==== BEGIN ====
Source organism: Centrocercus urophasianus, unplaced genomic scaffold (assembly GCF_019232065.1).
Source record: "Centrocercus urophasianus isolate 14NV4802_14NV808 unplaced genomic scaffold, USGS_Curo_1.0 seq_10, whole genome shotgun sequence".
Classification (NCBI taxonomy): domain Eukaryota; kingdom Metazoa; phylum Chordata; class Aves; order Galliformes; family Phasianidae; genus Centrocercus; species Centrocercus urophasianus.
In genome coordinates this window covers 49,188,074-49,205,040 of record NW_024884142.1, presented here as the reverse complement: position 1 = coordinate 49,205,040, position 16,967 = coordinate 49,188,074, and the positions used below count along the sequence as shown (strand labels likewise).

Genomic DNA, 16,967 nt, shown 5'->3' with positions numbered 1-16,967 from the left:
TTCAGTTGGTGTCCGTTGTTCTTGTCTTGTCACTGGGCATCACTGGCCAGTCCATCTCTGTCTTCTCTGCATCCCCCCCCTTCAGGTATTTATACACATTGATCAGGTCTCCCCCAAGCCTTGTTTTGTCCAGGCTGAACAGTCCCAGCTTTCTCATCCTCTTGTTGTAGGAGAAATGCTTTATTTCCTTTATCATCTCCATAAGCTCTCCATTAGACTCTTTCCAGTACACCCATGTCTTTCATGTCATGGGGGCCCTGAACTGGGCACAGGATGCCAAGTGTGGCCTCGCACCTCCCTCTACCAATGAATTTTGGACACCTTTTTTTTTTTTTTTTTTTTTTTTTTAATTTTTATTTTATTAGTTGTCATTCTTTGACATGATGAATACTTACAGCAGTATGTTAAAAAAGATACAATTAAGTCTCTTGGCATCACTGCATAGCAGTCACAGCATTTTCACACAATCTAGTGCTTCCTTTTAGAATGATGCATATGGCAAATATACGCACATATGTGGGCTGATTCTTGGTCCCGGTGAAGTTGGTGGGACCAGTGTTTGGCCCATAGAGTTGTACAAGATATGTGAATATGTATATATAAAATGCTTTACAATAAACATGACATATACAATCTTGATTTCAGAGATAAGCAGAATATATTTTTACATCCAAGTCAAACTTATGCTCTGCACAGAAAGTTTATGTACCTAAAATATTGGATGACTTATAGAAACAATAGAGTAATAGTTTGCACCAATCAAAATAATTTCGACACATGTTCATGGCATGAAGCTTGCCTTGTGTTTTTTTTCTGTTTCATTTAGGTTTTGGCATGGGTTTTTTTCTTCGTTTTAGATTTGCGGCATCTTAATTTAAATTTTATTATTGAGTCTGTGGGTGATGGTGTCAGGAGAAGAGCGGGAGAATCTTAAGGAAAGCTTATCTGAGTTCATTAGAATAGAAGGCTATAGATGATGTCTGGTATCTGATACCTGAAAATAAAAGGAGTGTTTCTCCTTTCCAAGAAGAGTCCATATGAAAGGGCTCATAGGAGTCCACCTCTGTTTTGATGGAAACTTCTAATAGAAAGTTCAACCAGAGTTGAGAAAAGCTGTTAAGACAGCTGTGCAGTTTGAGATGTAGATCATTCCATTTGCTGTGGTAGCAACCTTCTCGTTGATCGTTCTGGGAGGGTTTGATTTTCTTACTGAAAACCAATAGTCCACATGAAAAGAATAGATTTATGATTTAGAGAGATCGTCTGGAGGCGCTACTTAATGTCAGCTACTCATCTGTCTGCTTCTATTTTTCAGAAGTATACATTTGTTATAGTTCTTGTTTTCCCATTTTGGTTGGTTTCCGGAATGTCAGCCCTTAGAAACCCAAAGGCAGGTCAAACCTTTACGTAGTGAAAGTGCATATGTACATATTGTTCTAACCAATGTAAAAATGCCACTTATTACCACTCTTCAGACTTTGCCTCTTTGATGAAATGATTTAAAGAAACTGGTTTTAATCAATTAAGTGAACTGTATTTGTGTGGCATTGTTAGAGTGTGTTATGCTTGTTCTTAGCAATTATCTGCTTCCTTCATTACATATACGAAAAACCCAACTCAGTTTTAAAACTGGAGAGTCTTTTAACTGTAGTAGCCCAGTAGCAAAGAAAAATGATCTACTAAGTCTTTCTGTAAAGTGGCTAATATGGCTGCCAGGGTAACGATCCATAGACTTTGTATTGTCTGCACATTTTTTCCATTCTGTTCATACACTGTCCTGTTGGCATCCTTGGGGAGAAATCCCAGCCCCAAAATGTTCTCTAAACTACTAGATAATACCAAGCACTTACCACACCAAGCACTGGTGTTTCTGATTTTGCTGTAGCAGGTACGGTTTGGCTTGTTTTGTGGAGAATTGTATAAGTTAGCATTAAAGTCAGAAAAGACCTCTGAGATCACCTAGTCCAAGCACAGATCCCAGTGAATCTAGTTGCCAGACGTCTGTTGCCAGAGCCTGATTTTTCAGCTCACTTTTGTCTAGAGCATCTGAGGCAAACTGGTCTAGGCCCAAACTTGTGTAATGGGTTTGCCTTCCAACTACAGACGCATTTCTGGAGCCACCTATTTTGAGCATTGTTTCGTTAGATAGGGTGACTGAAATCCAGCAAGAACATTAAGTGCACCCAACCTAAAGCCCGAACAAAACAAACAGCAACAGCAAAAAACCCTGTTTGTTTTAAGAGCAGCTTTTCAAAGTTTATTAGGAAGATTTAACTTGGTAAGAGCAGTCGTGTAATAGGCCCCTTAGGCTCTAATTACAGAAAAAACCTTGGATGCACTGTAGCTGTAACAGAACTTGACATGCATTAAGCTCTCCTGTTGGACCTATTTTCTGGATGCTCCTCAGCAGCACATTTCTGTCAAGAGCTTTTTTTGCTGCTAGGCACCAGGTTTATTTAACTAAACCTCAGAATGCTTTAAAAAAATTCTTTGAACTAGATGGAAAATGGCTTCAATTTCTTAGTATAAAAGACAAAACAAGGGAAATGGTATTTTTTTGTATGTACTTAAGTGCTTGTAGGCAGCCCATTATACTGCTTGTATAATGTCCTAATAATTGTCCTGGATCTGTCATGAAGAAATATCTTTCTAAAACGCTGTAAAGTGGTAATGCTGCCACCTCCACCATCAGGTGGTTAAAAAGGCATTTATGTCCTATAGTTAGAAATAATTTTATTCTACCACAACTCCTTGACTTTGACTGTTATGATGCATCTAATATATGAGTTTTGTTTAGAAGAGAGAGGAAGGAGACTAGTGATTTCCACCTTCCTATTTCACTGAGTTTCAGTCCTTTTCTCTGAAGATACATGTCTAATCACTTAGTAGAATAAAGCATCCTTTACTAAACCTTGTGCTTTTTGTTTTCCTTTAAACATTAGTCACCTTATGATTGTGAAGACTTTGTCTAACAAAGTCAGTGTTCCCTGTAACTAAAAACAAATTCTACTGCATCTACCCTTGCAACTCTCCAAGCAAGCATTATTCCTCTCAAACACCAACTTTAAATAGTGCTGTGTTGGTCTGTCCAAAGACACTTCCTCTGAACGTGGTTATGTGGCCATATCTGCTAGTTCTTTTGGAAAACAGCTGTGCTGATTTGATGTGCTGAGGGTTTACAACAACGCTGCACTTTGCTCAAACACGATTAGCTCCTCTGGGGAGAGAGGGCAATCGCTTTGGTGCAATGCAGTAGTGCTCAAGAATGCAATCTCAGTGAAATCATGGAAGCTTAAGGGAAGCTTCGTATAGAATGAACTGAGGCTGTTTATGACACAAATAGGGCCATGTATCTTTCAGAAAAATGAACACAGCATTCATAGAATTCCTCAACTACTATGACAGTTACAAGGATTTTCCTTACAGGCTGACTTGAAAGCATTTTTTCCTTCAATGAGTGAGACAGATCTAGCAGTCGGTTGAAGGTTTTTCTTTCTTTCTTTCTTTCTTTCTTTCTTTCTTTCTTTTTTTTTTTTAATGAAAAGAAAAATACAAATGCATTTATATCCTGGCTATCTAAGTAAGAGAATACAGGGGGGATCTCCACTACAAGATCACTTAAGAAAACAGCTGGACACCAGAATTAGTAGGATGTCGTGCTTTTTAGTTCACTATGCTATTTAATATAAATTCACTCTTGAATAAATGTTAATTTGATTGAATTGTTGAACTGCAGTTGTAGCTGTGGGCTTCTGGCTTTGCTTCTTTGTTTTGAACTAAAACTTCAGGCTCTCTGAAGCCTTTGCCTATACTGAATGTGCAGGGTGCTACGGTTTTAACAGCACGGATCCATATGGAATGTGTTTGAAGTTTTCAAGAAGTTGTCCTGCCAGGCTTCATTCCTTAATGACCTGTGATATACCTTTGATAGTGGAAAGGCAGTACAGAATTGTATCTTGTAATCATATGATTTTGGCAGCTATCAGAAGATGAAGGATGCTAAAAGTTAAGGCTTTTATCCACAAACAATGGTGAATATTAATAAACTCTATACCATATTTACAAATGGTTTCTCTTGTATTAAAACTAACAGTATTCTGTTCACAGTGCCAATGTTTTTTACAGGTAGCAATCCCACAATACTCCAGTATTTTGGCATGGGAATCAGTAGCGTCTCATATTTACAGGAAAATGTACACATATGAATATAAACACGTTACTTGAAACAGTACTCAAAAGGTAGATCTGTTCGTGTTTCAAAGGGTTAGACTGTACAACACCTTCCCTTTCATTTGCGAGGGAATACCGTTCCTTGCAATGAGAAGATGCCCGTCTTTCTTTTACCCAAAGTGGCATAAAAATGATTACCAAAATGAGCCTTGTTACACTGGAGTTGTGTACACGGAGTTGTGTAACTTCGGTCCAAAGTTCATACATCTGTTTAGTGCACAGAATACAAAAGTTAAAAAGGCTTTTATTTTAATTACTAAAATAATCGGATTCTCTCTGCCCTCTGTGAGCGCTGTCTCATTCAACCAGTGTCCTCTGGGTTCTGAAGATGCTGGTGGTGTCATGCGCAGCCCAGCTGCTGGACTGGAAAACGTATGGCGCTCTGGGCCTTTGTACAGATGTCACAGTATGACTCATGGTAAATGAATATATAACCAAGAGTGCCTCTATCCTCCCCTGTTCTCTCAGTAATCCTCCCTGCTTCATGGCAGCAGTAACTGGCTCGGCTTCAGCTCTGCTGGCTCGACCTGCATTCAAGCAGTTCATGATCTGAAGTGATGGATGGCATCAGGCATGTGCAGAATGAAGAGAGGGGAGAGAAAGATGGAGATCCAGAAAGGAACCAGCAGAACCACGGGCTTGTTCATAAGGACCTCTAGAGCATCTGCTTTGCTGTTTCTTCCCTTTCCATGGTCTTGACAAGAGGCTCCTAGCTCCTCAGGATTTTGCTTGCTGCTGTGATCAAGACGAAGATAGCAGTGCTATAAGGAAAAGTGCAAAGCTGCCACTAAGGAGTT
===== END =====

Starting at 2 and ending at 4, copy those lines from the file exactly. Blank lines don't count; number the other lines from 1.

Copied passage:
Source record: "Centrocercus urophasianus isolate 14NV4802_14NV808 unplaced genomic scaffold, USGS_Curo_1.0 seq_10, whole genome shotgun sequence".
Classification (NCBI taxonomy): domain Eukaryota; kingdom Metazoa; phylum Chordata; class Aves; order Galliformes; family Phasianidae; genus Centrocercus; species Centrocercus urophasianus.
In genome coordinates this window covers 49,188,074-49,205,040 of record NW_024884142.1, presented here as the reverse complement: position 1 = coordinate 49,205,040, position 16,967 = coordinate 49,188,074, and the positions used below count along the sequence as shown (strand labels likewise).